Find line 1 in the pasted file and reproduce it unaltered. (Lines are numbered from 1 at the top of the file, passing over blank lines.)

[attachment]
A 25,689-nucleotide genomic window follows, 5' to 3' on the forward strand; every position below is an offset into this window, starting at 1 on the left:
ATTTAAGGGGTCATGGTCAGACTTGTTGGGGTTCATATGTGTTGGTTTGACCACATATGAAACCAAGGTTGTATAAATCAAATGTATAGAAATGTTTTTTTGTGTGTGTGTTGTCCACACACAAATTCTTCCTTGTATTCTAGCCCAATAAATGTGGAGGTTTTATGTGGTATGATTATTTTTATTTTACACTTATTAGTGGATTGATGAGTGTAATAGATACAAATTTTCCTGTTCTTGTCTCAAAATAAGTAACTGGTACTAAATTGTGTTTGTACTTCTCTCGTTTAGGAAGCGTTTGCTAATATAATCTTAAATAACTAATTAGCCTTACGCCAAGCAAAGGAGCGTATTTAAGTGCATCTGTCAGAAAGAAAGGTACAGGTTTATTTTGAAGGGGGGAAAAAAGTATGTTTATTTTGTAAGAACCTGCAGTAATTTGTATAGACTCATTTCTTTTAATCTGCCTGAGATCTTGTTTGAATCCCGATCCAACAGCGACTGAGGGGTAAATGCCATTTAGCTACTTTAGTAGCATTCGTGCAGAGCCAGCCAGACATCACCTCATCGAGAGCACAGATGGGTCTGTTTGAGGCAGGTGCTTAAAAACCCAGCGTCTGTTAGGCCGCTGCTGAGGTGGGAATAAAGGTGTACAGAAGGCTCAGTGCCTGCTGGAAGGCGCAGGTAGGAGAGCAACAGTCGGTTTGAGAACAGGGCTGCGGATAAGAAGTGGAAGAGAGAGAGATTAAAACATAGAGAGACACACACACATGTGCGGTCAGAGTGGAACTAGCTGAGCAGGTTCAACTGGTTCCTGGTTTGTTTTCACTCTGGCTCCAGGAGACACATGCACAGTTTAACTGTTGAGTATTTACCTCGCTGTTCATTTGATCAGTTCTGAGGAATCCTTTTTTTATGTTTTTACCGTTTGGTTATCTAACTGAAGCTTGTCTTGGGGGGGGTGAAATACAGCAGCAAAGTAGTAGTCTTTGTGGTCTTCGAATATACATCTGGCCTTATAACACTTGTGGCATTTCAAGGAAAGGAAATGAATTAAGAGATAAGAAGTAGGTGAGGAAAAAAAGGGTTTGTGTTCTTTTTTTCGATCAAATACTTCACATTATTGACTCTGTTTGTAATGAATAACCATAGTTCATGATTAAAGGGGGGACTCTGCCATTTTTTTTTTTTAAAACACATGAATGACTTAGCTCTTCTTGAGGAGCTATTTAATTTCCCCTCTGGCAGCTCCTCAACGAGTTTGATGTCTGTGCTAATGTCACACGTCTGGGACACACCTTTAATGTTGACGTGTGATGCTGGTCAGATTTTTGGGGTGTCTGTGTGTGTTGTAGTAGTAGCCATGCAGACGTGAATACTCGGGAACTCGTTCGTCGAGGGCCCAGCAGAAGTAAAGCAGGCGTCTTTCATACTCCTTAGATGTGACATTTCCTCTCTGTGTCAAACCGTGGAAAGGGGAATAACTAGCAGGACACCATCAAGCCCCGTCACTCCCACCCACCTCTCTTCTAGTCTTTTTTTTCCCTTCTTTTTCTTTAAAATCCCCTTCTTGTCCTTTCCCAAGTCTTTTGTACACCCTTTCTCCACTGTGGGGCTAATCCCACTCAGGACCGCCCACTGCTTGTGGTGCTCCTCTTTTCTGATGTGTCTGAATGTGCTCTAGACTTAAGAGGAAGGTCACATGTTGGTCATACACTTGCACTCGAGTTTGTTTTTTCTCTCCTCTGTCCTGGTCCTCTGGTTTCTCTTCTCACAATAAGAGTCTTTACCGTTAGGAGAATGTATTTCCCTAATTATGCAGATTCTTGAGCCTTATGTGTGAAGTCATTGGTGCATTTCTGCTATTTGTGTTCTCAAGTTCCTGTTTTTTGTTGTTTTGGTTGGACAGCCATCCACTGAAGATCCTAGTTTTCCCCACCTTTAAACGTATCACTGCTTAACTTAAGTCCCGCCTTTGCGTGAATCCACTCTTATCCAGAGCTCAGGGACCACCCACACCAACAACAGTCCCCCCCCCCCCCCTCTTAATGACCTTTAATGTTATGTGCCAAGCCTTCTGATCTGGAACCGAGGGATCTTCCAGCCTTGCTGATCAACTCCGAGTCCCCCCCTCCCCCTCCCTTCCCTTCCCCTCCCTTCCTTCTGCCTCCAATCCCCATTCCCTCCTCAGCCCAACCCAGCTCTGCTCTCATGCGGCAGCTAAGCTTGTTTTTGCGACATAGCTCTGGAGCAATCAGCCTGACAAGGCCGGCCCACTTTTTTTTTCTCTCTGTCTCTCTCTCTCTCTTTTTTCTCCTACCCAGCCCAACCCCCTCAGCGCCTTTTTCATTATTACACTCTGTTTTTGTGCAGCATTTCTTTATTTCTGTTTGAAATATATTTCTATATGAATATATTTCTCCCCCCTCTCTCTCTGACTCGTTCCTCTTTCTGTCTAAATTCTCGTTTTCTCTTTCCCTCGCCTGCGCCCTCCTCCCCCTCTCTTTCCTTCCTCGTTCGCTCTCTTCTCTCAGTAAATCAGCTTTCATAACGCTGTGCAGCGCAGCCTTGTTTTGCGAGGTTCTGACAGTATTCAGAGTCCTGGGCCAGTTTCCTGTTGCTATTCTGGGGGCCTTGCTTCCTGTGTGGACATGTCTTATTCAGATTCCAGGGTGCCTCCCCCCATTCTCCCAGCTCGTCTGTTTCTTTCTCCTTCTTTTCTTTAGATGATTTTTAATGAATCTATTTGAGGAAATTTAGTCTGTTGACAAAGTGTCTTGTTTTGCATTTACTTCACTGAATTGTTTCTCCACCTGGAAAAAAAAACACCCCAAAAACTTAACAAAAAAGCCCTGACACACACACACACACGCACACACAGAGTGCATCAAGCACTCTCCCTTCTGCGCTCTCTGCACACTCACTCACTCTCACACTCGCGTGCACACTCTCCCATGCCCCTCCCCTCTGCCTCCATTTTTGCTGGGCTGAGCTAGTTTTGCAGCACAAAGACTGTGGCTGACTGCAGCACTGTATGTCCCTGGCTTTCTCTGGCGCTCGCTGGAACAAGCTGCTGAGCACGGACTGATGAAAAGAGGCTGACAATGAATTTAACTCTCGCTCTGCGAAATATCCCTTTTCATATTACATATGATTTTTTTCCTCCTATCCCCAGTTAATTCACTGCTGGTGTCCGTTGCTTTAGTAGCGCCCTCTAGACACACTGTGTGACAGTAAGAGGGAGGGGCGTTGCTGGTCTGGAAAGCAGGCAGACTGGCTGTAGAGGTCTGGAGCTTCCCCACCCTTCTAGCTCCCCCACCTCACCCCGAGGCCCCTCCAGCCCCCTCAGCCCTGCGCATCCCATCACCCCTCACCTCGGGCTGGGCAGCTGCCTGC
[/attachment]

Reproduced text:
A 25,689-nucleotide genomic window follows, 5' to 3' on the forward strand; every position below is an offset into this window, starting at 1 on the left: